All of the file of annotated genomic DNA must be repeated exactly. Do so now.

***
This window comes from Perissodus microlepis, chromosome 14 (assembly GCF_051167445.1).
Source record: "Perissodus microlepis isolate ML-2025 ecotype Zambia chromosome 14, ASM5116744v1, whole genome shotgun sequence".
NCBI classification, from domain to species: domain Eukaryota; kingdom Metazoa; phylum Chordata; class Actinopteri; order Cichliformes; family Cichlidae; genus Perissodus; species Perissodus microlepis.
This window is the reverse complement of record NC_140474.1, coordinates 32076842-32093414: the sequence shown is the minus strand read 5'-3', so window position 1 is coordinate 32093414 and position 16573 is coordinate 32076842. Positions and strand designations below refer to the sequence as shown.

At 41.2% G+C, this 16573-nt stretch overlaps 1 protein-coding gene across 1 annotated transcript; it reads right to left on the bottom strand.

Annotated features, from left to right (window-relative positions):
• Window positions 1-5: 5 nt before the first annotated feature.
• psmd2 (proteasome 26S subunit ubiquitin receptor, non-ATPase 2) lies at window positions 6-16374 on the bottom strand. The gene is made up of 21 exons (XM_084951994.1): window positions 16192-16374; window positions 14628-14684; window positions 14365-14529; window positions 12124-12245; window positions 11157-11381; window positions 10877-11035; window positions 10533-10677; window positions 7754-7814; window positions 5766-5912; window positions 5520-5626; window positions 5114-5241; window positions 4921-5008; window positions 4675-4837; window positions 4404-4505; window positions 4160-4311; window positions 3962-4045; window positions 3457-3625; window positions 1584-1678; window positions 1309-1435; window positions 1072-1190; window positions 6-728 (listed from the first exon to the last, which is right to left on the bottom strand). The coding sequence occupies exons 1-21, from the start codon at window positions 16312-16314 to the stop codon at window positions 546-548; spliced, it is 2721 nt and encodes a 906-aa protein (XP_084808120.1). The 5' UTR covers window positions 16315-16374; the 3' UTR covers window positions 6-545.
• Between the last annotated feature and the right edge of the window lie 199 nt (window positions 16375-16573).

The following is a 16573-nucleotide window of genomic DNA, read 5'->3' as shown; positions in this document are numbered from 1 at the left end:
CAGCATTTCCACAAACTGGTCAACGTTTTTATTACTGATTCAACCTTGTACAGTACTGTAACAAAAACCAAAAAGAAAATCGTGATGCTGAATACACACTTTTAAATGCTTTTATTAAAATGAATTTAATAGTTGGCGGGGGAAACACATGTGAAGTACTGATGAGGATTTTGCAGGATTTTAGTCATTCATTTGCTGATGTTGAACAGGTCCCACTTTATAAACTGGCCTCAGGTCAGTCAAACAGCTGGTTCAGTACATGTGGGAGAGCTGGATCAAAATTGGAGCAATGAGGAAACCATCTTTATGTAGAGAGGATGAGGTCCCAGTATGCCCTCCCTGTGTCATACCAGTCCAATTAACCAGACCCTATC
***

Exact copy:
This window comes from Perissodus microlepis, chromosome 14 (assembly GCF_051167445.1).
Source record: "Perissodus microlepis isolate ML-2025 ecotype Zambia chromosome 14, ASM5116744v1, whole genome shotgun sequence".
NCBI classification, from domain to species: domain Eukaryota; kingdom Metazoa; phylum Chordata; class Actinopteri; order Cichliformes; family Cichlidae; genus Perissodus; species Perissodus microlepis.
This window is the reverse complement of record NC_140474.1, coordinates 32076842-32093414: the sequence shown is the minus strand read 5'-3', so window position 1 is coordinate 32093414 and position 16573 is coordinate 32076842. Positions and strand designations below refer to the sequence as shown.

At 41.2% G+C, this 16573-nt stretch overlaps 1 protein-coding gene across 1 annotated transcript; it reads right to left on the bottom strand.

Annotated features, from left to right (window-relative positions):
• Window positions 1-5: 5 nt before the first annotated feature.
• psmd2 (proteasome 26S subunit ubiquitin receptor, non-ATPase 2) lies at window positions 6-16374 on the bottom strand. The gene is made up of 21 exons (XM_084951994.1): window positions 16192-16374; window positions 14628-14684; window positions 14365-14529; window positions 12124-12245; window positions 11157-11381; window positions 10877-11035; window positions 10533-10677; window positions 7754-7814; window positions 5766-5912; window positions 5520-5626; window positions 5114-5241; window positions 4921-5008; window positions 4675-4837; window positions 4404-4505; window positions 4160-4311; window positions 3962-4045; window positions 3457-3625; window positions 1584-1678; window positions 1309-1435; window positions 1072-1190; window positions 6-728 (listed from the first exon to the last, which is right to left on the bottom strand). The coding sequence occupies exons 1-21, from the start codon at window positions 16312-16314 to the stop codon at window positions 546-548; spliced, it is 2721 nt and encodes a 906-aa protein (XP_084808120.1). The 5' UTR covers window positions 16315-16374; the 3' UTR covers window positions 6-545.
• Between the last annotated feature and the right edge of the window lie 199 nt (window positions 16375-16573).

The following is a 16573-nucleotide window of genomic DNA, read 5'->3' as shown; positions in this document are numbered from 1 at the left end:
CAGCATTTCCACAAACTGGTCAACGTTTTTATTACTGATTCAACCTTGTACAGTACTGTAACAAAAACCAAAAAGAAAATCGTGATGCTGAATACACACTTTTAAATGCTTTTATTAAAATGAATTTAATAGTTGGCGGGGGAAACACATGTGAAGTACTGATGAGGATTTTGCAGGATTTTAGTCATTCATTTGCTGATGTTGAACAGGTCCCACTTTATAAACTGGCCTCAGGTCAGTCAAACAGCTGGTTCAGTACATGTGGGAGAGCTGGATCAAAATTGGAGCAATGAGGAAACCATCTTTATGTAGAGAGGATGAGGTCCCAGTATGCCCTCCCTGTGTCATACCAGTCCAATTAACCAGACCCTATC